Perforation of the gastrointestinal (GI) tract results in microbial spillage into the peritoneal cavity. The severity of peritoneal contamination is related to the location of the perforation that determines the concentration and diversity of endogenous microbes (ie, colon contents with 1011-1014 of aerobic and anaerobic microbes per gram of contents versus stomach contents containing 102-103 aerobic microbes per gram of contents). A number of adaptive host responses occur following the inoculation of bacteria into the peritoneal cavity; these include peritoneal macrophage and polymorphonuclear (PMN) (leukocyte) recruitment and the development of ileus and fibropurulent peritonitis to localize the spillage. Normal peritoneal activity includes translymphatic clearance of sequestered microbes and inflammatory cells, leading to the resolution of peritonitis. Several factors influence the resolution or progression of secondary peritonitis: the size of the microbial inoculum; the timing of diagnosis and treatment; the inhibitory, synergistic, or cumulative effects of microbes on the growth of other microbes; and the status of the host peritoneal defenses.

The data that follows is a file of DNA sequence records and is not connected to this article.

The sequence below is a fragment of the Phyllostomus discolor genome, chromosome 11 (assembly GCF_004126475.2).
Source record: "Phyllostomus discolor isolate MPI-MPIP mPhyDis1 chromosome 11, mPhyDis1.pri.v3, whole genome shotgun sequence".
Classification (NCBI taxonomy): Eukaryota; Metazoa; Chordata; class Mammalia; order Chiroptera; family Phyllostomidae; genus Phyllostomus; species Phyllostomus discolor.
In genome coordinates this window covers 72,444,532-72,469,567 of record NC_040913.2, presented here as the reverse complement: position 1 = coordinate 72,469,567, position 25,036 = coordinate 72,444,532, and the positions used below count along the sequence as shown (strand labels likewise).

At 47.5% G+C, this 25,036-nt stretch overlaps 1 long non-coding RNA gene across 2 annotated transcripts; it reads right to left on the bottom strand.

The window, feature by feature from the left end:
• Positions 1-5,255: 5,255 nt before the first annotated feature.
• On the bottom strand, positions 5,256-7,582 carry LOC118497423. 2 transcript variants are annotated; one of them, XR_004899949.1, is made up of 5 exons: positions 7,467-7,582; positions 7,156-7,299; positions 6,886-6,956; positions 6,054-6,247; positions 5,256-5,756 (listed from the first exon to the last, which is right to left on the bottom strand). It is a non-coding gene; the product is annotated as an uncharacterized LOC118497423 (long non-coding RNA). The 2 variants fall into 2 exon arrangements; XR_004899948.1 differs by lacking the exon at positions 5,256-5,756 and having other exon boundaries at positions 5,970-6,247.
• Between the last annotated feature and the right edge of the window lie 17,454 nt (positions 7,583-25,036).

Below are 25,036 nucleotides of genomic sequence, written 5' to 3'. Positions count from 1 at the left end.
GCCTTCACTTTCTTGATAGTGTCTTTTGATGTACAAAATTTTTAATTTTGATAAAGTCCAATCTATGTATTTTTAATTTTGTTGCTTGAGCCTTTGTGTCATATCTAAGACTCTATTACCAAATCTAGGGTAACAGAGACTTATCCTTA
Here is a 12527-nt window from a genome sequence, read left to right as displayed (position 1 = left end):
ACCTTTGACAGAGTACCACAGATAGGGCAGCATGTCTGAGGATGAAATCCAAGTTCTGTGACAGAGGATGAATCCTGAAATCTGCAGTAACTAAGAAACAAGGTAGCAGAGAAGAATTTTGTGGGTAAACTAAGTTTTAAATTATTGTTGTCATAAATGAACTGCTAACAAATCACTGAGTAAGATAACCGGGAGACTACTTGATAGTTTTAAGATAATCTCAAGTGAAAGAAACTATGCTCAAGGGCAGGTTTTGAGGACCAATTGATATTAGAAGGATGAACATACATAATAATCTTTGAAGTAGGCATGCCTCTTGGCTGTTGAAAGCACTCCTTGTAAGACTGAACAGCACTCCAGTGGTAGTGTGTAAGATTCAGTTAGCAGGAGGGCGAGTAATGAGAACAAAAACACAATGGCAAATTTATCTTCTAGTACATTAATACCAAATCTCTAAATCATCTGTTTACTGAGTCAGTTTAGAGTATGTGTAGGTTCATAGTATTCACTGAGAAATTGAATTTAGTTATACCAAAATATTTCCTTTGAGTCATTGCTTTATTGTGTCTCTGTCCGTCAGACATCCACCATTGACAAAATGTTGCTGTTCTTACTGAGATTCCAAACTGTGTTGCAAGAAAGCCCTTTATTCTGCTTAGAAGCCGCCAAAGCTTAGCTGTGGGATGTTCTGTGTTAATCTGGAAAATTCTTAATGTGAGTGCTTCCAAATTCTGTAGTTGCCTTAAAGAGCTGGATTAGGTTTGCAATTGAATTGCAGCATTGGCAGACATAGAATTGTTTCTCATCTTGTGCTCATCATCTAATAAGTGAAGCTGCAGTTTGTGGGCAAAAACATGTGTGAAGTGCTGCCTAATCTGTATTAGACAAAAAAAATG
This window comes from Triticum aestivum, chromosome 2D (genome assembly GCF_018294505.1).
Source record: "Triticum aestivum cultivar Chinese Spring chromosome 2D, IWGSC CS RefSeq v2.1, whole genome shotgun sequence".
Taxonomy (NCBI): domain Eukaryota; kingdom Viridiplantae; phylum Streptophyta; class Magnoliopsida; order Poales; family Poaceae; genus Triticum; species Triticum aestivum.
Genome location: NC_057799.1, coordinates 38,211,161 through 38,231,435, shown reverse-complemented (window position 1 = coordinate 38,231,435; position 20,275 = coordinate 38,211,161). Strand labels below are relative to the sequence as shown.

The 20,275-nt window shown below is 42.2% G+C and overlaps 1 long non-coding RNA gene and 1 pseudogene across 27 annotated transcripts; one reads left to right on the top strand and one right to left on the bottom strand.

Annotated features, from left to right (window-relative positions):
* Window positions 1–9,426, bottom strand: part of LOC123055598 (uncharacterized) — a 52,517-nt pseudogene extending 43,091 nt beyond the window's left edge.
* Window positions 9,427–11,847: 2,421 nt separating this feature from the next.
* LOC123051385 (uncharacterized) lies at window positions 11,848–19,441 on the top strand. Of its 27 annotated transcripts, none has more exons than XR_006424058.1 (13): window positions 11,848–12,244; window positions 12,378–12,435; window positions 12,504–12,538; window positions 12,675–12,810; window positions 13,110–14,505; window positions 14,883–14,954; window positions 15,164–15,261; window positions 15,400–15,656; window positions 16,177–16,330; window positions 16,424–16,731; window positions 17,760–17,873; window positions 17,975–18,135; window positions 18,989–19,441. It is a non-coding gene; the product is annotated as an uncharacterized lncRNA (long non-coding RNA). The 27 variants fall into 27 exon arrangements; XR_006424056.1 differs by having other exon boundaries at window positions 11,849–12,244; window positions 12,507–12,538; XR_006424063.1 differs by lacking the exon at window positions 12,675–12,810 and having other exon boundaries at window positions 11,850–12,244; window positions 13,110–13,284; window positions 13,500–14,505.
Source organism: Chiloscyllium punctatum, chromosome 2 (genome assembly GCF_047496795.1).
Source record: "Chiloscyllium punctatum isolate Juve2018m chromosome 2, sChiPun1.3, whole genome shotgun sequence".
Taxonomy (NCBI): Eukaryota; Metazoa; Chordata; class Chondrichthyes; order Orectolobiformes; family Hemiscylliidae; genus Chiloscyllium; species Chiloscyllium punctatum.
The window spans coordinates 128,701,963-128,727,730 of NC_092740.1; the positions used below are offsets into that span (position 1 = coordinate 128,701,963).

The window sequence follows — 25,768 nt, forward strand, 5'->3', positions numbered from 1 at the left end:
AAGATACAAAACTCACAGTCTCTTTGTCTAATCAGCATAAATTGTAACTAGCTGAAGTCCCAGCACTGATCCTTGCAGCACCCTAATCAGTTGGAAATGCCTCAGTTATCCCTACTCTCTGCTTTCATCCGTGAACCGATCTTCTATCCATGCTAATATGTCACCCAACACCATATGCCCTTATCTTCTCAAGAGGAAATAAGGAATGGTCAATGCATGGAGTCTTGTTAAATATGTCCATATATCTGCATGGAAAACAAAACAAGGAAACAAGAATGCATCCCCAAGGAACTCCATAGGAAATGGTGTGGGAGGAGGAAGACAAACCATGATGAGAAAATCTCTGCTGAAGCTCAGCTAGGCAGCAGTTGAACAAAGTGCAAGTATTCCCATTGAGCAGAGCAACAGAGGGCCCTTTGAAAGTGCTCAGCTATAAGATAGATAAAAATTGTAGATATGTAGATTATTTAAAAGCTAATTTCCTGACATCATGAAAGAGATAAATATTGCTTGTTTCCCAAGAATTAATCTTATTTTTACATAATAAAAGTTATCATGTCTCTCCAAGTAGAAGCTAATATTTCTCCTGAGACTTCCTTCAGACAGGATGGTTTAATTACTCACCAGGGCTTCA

The goals in the management of secondary peritonitis are directed toward eliminating the source of microbial spillage (an appendectomy for a perforated appendix or closure of a perforated duodenal ulcer) and early initiation of preemptive antibiotic therapy. With appropriate therapy, secondary peritonitis resolves in the majority of the patients; however, approximately 15% to 30% of individuals develop complications with recurrent secondary peritonitis, tertiary peritonitis, or intra-abdominal abscesses. Factors contributing to the recurrence of secondary peritonitis include inappropriate and/or insufficient antimicrobial therapy and inadequate source control. Tertiary peritonitis, which is primarily caused by a failure of the host immune response, is treated with additional antimicrobial therapy and optimization of the host condition. Patients with suspected deep surgical space infections following abdominal surgery should undergo CT imaging to search for intra-abdominal abscesses. When identified, abscesses can be treated by percutaneous drainage. Patients with ongoing GI tract spillage or abscesses that are inaccessible by percutaneous drainage should undergo open surgical drainage to control the primary source of infection. Initial systemic antibiotic therapy for the treatment of secondary peritonitis should be directed toward anaerobes and gram-negative aerobes, which can be accomplished with a single broad-spectrum agent or combination therapy (Table 25–1).